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Closing the Gap Between Online and the Store

BY CSA STAFF

Consumers don’t see “channels.” They are time-starved and information-rich, and use technology that they carry around in their pockets and purses to find the best solutions to their lifestyle needs.

The practice in retail of creating different brand experiences in different channels has gone beyond being an inconvenience to shoppers. It is the central challenge that retailers are grappling with today.

Today’s consumers often begin their shopping experience outside of the “four walls” of the store in the digital domain, to investigate and select products that meet their lifestyle needs. However, the fact remains that most consumers’ paths to purchase end in the store. Although retailers have in the past thought of the store and non-store selling environments as different channels, more consumers routinely use both the digital and the physical environments in harmony to make a single shopping decision. For them, it is just shopping, redefined.

Retailers have come to understand that “digital” needs to influence all touch-points and support all aspects of the shopping journey. And they understand that the experience they are delivering today falls far short of their desired experience. RSR Research’s May 2015 benchmark report, “Commerce Convergence: Closing The Gap Between Online And In-Store” (sponsored by Netsuite), sought to uncover how retailers currently view the challenges, opportunities, roadblocks and technology enablers associated with how they support commerce across all of consumer touch-points.

Retailers recognize the largest investment in their technology portfolio – the legacy POS system – is now holding them back from providing a seamless experience across all of their customer touch points. Legacy POS was designed as a check-out system, and not intended to help consumers make better and more informed purchase decisions.

Today, consumers’ pre-purchase digitally enabled behaviors are invisible to in-store staff. But the information consumers are using to make purchase decisions should be available in the store before the customer reaches the POS, both for consumers and for store employees seeking to assist them.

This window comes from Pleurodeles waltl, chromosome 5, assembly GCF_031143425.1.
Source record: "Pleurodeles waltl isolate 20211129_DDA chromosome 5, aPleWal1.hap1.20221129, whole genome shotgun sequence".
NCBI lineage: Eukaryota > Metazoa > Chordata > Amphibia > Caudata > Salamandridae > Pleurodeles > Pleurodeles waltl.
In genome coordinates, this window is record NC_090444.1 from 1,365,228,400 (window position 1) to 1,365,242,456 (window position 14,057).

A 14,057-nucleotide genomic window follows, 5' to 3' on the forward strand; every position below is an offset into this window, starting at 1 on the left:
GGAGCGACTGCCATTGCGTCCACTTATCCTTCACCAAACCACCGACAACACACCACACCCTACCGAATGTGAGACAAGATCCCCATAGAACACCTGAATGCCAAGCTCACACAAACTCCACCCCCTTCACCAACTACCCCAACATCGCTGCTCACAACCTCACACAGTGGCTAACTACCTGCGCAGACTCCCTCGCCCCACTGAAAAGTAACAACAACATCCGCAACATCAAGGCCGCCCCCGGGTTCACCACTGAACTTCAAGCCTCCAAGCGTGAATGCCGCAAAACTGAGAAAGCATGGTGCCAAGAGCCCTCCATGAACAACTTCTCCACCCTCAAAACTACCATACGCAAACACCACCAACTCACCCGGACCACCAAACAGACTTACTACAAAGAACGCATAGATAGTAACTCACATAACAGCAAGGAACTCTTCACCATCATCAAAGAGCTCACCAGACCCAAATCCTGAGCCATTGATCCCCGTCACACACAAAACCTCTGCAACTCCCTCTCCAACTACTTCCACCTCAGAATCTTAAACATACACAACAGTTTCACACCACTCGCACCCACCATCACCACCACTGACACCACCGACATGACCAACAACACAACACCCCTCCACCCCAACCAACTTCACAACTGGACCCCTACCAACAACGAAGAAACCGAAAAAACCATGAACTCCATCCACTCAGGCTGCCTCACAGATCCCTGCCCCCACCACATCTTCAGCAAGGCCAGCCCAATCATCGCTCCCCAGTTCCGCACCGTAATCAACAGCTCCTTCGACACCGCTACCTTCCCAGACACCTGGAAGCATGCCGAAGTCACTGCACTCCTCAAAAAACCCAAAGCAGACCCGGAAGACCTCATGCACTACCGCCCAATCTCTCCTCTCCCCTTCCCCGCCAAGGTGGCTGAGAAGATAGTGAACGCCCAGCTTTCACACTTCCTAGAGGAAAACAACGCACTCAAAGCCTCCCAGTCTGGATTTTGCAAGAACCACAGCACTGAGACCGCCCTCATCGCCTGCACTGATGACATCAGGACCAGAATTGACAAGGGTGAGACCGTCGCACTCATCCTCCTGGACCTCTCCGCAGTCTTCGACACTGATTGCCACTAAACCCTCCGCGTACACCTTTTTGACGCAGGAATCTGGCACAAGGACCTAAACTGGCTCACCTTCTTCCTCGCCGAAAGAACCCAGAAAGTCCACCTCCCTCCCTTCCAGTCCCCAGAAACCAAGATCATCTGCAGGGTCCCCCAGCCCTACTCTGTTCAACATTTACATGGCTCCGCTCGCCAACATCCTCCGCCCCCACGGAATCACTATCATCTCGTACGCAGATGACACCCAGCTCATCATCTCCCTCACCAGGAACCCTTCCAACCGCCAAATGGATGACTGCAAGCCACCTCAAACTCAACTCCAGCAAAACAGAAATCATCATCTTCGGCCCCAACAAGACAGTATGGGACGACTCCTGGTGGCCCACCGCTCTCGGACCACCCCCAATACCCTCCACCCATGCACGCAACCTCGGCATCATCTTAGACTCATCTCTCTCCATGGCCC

A story is starting to unfold. Over-performing retailers (“Winners”) are far more aware that there are differences between the online and in-store experiences that must be accounted for, but also worry that the legacy checkout system is standing in the way of a consistent “channel-less” shipping experience. Winners are clearly much further along in the process of grasping the importance of, and challenges associated with, providing a truly channel-less experience.

They are also far more aware than their lesser-performing competitors that their brand is defined in great part by consumers’ paths-to-purchase. Increasingly, those consumers are helping themselves with digital information (often delivered via mobile devices even in the store) and demanding better service from store employees while in the store. But Winners are not willing to simply throw more people at the challenge – which implies a new set of technology-enabled customer and employee facing capabilities in the store.

There is no shortage of ways consumer-grade technologies can help consumers during the shopping process. It is equally clear that without the benefit of retailer-supplied information, consumers are “hacking” their way through their paths-to-purchase, pulling information from a variety of sources other than the retailer.

Winners are much more aware that if they don’t provide enough of a digital/online experience in stores, consumers will supplement the experience with their own mobile devices. And so over-performers indicate a much stronger preference than average and under-performers to seize the opportunity to engage more with consumers by bringing digital to the store.

In response to the new consumer shopping reality, retailers must define a brand experience that is inclusive of all the ways the consumers “touch” the brand, both in the digital world (e-commerce, mobile, social) and the physical one (the store, the call center). And this promises a massive amount of change to how they use technology in stores.

While all store-based retailers are basically in the same boat during this time of industry-wide transformation, winning behaviors are already emerging, and those behaviors form the basis for recommendations RSR offers.

RSR Research surveyed 88 retailers to find out where they think the future of commerce is headed. To see how your organization compares, read our latest benchmark report via this link.


Brian Kilcourse is managing partner of RSR Research.

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